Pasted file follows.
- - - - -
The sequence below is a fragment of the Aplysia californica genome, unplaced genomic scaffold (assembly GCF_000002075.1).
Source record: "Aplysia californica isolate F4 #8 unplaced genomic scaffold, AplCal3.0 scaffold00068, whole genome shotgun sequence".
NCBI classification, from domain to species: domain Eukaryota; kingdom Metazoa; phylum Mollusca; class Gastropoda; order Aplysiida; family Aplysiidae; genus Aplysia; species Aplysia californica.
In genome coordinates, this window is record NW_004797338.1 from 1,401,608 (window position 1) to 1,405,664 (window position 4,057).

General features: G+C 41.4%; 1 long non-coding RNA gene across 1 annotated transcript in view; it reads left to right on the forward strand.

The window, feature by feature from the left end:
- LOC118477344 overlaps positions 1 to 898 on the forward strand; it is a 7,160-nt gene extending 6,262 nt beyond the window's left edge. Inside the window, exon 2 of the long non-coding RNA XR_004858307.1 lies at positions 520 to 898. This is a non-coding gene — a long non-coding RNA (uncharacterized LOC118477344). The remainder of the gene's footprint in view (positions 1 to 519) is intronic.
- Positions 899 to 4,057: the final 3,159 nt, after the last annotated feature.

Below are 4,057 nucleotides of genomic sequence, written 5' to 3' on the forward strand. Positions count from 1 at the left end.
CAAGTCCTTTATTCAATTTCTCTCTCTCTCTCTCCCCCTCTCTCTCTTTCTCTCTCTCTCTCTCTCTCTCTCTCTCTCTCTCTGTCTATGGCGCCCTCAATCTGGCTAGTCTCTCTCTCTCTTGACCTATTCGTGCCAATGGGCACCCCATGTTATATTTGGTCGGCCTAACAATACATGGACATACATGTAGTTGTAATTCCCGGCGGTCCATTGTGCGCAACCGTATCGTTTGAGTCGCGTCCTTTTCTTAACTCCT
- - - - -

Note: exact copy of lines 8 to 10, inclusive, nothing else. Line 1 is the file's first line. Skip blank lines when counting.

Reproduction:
- Positions 899 to 4,057: the final 3,159 nt, after the last annotated feature.

Below are 4,057 nucleotides of genomic sequence, written 5' to 3' on the forward strand. Positions count from 1 at the left end.
CAAGTCCTTTATTCAATTTCTCTCTCTCTCTCTCCCCCTCTCTCTCTTTCTCTCTCTCTCTCTCTCTCTCTCTCTCTCTCTCTGTCTATGGCGCCCTCAATCTGGCTAGTCTCTCTCTCTCTTGACCTATTCGTGCCAATGGGCACCCCATGTTATATTTGGTCGGCCTAACAATACATGGACATACATGTAGTTGTAATTCCCGGCGGTCCATTGTGCGCAACCGTATCGTTTGAGTCGCGTCCTTTTCTTAACTCCT